Actually it does. Bizarrly, I didn't think about just covering the whole thing with landscape fabric. I'd have been out there cutting little rectangles. The soil should warm up nicely for you. It also occurs to me that even in my area raised beds would allow earlier plantng, I would think, or at least faster germination. You'll have to post pics of the plants!
onewish, please do all the lurking you want. And if you want to give me a cyber-pat on the back, I'll take that too. Well, I'm putting the separating slats on the planting beds now and then WE GET TO PLANT, WHOOPEE!
I also bought the grow beds from Gardener's Supply. They were so easy to put together and the plastic wouldn't ever rot. I bought three beds, and used the twelve (3-foot) sides to make TWO 3 ft x 6 ft beds. So as a result there was a fourth 3x3 foot area without having to buy afourth bed. Was so proud of myself at the time to eek out the fourth growing area. Others must have done the same, because now they sell an extension. Of course it was still expensive--Gardener's Supply always is. And I have to admit I bought some more this year.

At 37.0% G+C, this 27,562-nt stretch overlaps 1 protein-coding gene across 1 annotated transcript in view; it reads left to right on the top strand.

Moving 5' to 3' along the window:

drumlin, You can buy 4' long by 1" wide slats in a bundle of 50 for around $20-$25 per bundle at Lowes. I was going to just use string but the slats were more astetically pleasing. If you do this use a small diameter, 1" long brad to nail the slats down. Or, come to think of it you could probably use a staple gun. The slats split easily. We're expecting rain for the next 3-4 days so our planting is going to be delayed for about a week and a half.
Are you going to plant those tomato (and pepper?) seedlings in early April? Won't it still be too cold? (I'm inquiring because I think I am in the same zone, and if you're going for it, I might dare too, also.)
Anyone have any experience growing carrots in raised beds? I like the idea of covering the boxes with chicken wire, that makes a lot of sense. Also, is there any real reason that you can't just use good ol compost mix in the beds? What's special about "Mel's" mix?